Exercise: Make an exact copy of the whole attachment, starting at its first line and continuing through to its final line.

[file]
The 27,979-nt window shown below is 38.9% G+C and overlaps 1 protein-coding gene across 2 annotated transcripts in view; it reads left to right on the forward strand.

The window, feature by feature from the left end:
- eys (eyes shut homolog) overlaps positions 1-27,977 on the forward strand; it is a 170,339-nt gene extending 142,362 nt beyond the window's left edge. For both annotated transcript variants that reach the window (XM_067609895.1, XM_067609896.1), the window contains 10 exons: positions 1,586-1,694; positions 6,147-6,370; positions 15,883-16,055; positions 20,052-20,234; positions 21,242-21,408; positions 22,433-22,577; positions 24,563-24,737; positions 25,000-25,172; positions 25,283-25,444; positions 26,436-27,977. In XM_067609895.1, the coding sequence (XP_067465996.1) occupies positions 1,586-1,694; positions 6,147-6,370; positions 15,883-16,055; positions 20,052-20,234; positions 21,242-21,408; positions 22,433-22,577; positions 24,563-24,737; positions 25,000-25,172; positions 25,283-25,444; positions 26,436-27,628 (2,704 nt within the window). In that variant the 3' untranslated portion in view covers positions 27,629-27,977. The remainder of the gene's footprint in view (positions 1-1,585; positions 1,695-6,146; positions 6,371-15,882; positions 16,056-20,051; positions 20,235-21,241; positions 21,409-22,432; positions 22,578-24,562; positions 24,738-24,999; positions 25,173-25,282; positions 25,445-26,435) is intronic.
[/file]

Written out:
The 27,979-nt window shown below is 38.9% G+C and overlaps 1 protein-coding gene across 2 annotated transcripts in view; it reads left to right on the forward strand.

The window, feature by feature from the left end:
- eys (eyes shut homolog) overlaps positions 1-27,977 on the forward strand; it is a 170,339-nt gene extending 142,362 nt beyond the window's left edge. For both annotated transcript variants that reach the window (XM_067609895.1, XM_067609896.1), the window contains 10 exons: positions 1,586-1,694; positions 6,147-6,370; positions 15,883-16,055; positions 20,052-20,234; positions 21,242-21,408; positions 22,433-22,577; positions 24,563-24,737; positions 25,000-25,172; positions 25,283-25,444; positions 26,436-27,977. In XM_067609895.1, the coding sequence (XP_067465996.1) occupies positions 1,586-1,694; positions 6,147-6,370; positions 15,883-16,055; positions 20,052-20,234; positions 21,242-21,408; positions 22,433-22,577; positions 24,563-24,737; positions 25,000-25,172; positions 25,283-25,444; positions 26,436-27,628 (2,704 nt within the window). In that variant the 3' untranslated portion in view covers positions 27,629-27,977. The remainder of the gene's footprint in view (positions 1-1,585; positions 1,695-6,146; positions 6,371-15,882; positions 16,056-20,051; positions 20,235-21,241; positions 21,409-22,432; positions 22,578-24,562; positions 24,738-24,999; positions 25,173-25,282; positions 25,445-26,435) is intronic.